Wednesday, January 03, 2007

Holiday 3 Pack

New Years Weekend brought good food and friends together in this Kansas town, and still left a little time for movie viewing. Only one film on the big screen though, our Multiplex is apparently dead last to get the holiday films. Oddly enough the major city Kansas City is not nearly as major as I once thought it was--I couldn't even drive for a good film! Let's see what this weekend opens..
Two films viewed and not reviewed this weekend: Alien and Aliens. Watched both of these Quadrilogy versions on New Years Eve--a good trick to keep the lightweights awake for the "ball drop". I cannot wait for Bladerunner 07, thank you Ridley Scott! On with the trio of unrelated films...
"Beyond the Valley of the Dolls" This movie was beamed in from a parrallel universe. Everything is recognizeable and nothing is from this world. Ebert penned the script back in the day. It watches like an Elvis Movie channelled through Edward Scissorhands land. Russ Meyer directed so the breasts are in full force. Groovy man, but a bad way. The Passenger is still fresh. Bad Timing is still fresh. This watches like a mockery of a period and it very well may have been intended as a satire. A parody of hip and cool if you will at a time when the country was truly in the throes of a cultural revolution. I'm not finished with this one, and will report back after doing more reading and research.
"Baba Yaga" Before Immortal, Sin City, Mirrormask, V for Vendetta and 300 there was Baba Yaga -- a graphic novel brought to the screen. This is a story of a gorgeous fashionable female photographer with a hip pad in Milan, a bevy of suitors and models and a lesbian priestess of the dark arts after her..I have not mentioned yet the leather clad voodoo doll..
Panels from the actual graphic novel are employed a tad sparingly, and the english dubbed italian version of this french novel suffers editing and plot issues. I watched it all the way through waiting for a larger story and some kind of in "Venus in Furs", but none was forthcoming. Recommended for the graphic novel fans only I'm afraid.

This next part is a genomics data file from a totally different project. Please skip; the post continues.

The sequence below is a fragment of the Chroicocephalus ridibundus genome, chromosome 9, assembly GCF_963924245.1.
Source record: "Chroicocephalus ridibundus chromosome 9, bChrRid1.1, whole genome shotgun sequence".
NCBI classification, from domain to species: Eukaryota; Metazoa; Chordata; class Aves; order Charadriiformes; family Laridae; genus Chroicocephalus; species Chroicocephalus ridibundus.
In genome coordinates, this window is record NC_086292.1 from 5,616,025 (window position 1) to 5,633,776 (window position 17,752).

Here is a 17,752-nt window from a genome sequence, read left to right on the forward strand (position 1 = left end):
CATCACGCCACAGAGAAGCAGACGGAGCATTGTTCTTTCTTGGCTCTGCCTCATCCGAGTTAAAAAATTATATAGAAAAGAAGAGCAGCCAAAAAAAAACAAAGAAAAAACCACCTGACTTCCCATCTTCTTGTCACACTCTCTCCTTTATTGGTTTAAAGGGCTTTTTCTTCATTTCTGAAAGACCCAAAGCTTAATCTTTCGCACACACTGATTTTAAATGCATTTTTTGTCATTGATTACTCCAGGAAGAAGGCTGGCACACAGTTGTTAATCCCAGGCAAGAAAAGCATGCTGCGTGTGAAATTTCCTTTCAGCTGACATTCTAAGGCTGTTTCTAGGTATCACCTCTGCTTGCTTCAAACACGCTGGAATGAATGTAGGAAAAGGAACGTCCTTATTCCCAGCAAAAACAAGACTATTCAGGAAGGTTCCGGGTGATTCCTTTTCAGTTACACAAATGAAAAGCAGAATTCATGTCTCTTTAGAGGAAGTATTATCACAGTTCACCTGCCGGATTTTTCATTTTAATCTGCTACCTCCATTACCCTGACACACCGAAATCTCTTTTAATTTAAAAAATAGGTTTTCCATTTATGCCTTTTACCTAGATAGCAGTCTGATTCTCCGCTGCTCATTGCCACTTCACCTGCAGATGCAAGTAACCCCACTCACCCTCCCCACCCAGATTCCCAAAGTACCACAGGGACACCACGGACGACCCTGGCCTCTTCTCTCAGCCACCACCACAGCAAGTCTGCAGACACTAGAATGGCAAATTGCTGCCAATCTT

"The Good Shepherd" for this Le Carre fan an absolute masterpiece, trading the saturation and emotion of the Constant Gardner for levels of nuance and shades of gray. Not to mention enough RL parallels to make me want to read more history!
We watch as the job first takes our hero's "life" and then hollows him out into a shell of a man. Watching his light recede and watching him watching the forces around him move and shape the world we live in is utterly heartbreaking in the quietest of senses.
Le Carre often paints the American Intelligence Agency people as gung ho clueless cowboys from across the pond, and we meet a few of them here. Our hero is not one of them. Deadly earnest, loyal and patriotic the things he questions are not the same that might, the things he observes impact on him like stones thrown in the water, barely rippling the surface.
Camera, editing, colors and acting are all top notch, and I cannot find fault Deniro's second outing as a director. It is daring to put a slow moving intellectually challenging movie that may or may not be critical of the United States at any time, but particularly during the Christmas holidays. Good to see William Hurt again after his cameo in History of Violence.

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